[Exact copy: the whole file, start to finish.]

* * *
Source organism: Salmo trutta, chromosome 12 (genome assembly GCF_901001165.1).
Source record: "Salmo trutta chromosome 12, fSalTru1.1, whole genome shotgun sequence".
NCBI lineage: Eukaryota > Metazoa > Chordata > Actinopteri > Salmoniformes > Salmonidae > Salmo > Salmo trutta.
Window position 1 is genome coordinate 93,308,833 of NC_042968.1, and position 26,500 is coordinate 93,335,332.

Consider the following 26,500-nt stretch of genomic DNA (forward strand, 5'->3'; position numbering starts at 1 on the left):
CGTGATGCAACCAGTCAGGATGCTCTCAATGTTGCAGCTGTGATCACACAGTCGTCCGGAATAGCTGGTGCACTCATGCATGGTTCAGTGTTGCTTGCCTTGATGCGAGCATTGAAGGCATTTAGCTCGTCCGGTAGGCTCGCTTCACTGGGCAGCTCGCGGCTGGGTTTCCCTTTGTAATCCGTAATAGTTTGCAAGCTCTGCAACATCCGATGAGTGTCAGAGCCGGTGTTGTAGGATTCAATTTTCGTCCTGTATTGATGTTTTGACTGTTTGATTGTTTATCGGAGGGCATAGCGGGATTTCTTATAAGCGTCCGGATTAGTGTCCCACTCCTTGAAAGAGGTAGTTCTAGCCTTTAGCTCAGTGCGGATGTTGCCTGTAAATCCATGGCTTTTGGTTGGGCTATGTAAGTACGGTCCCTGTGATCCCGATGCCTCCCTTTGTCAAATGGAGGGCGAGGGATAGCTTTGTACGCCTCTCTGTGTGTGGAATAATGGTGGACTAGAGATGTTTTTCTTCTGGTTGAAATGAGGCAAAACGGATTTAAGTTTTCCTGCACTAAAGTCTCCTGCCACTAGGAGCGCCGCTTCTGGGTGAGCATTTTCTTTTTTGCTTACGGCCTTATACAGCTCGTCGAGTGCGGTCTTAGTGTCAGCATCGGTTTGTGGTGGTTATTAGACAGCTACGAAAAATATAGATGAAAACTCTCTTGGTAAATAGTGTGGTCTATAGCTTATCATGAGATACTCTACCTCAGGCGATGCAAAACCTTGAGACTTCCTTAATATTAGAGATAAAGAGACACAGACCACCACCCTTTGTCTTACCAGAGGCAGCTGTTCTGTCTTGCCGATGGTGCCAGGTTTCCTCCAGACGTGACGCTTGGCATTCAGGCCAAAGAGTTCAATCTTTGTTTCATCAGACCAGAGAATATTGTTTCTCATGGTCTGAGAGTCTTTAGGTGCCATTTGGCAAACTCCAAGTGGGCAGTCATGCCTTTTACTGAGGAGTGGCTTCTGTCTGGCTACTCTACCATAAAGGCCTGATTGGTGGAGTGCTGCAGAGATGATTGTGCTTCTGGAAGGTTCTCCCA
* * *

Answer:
Source organism: Salmo trutta, chromosome 12 (genome assembly GCF_901001165.1).
Source record: "Salmo trutta chromosome 12, fSalTru1.1, whole genome shotgun sequence".
NCBI lineage: Eukaryota > Metazoa > Chordata > Actinopteri > Salmoniformes > Salmonidae > Salmo > Salmo trutta.
Window position 1 is genome coordinate 93,308,833 of NC_042968.1, and position 26,500 is coordinate 93,335,332.

Consider the following 26,500-nt stretch of genomic DNA (forward strand, 5'->3'; position numbering starts at 1 on the left):
CGTGATGCAACCAGTCAGGATGCTCTCAATGTTGCAGCTGTGATCACACAGTCGTCCGGAATAGCTGGTGCACTCATGCATGGTTCAGTGTTGCTTGCCTTGATGCGAGCATTGAAGGCATTTAGCTCGTCCGGTAGGCTCGCTTCACTGGGCAGCTCGCGGCTGGGTTTCCCTTTGTAATCCGTAATAGTTTGCAAGCTCTGCAACATCCGATGAGTGTCAGAGCCGGTGTTGTAGGATTCAATTTTCGTCCTGTATTGATGTTTTGACTGTTTGATTGTTTATCGGAGGGCATAGCGGGATTTCTTATAAGCGTCCGGATTAGTGTCCCACTCCTTGAAAGAGGTAGTTCTAGCCTTTAGCTCAGTGCGGATGTTGCCTGTAAATCCATGGCTTTTGGTTGGGCTATGTAAGTACGGTCCCTGTGATCCCGATGCCTCCCTTTGTCAAATGGAGGGCGAGGGATAGCTTTGTACGCCTCTCTGTGTGTGGAATAATGGTGGACTAGAGATGTTTTTCTTCTGGTTGAAATGAGGCAAAACGGATTTAAGTTTTCCTGCACTAAAGTCTCCTGCCACTAGGAGCGCCGCTTCTGGGTGAGCATTTTCTTTTTTGCTTACGGCCTTATACAGCTCGTCGAGTGCGGTCTTAGTGTCAGCATCGGTTTGTGGTGGTTATTAGACAGCTACGAAAAATATAGATGAAAACTCTCTTGGTAAATAGTGTGGTCTATAGCTTATCATGAGATACTCTACCTCAGGCGATGCAAAACCTTGAGACTTCCTTAATATTAGAGATAAAGAGACACAGACCACCACCCTTTGTCTTACCAGAGGCAGCTGTTCTGTCTTGCCGATGGTGCCAGGTTTCCTCCAGACGTGACGCTTGGCATTCAGGCCAAAGAGTTCAATCTTTGTTTCATCAGACCAGAGAATATTGTTTCTCATGGTCTGAGAGTCTTTAGGTGCCATTTGGCAAACTCCAAGTGGGCAGTCATGCCTTTTACTGAGGAGTGGCTTCTGTCTGGCTACTCTACCATAAAGGCCTGATTGGTGGAGTGCTGCAGAGATGATTGTGCTTCTGGAAGGTTCTCCCA